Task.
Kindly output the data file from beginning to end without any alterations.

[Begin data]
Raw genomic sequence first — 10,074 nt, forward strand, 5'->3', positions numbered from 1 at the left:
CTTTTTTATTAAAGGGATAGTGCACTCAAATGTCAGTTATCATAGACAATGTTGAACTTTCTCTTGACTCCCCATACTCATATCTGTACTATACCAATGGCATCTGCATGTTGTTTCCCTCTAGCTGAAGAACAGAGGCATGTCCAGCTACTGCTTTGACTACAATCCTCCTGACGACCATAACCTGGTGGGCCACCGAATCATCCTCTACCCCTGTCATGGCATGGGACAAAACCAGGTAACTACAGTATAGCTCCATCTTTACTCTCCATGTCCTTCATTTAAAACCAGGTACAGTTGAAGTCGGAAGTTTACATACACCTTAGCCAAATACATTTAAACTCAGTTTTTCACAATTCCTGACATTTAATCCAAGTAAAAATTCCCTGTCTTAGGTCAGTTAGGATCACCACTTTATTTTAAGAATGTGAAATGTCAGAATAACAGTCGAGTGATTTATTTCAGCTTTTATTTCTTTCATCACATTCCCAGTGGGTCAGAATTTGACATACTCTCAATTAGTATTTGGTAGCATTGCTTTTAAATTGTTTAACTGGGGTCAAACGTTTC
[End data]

Raw genomic sequence first — 10,074 nt, forward strand, 5'->3', positions numbered from 1 at the left:
CTTTTTTATTAAAGGGATAGTGCACTCAAATGTCAGTTATCATAGACAATGTTGAACTTTCTCTTGACTCCCCATACTCATATCTGTACTATACCAATGGCATCTGCATGTTGTTTCCCTCTAGCTGAAGAACAGAGGCATGTCCAGCTACTGCTTTGACTACAATCCTCCTGACGACCATAACCTGGTGGGCCACCGAATCATCCTCTACCCCTGTCATGGCATGGGACAAAACCAGGTAACTACAGTATAGCTCCATCTTTACTCTCCATGTCCTTCATTTAAAACCAGGTACAGTTGAAGTCGGAAGTTTACATACACCTTAGCCAAATACATTTAAACTCAGTTTTTCACAATTCCTGACATTTAATCCAAGTAAAAATTCCCTGTCTTAGGTCAGTTAGGATCACCACTTTATTTTAAGAATGTGAAATGTCAGAATAACAGTCGAGTGATTTATTTCAGCTTTTATTTCTTTCATCACATTCCCAGTGGGTCAGAATTTGACATACTCTCAATTAGTATTTGGTAGCATTGCTTTTAAATTGTTTAACTGGGGTCAAACGTTTC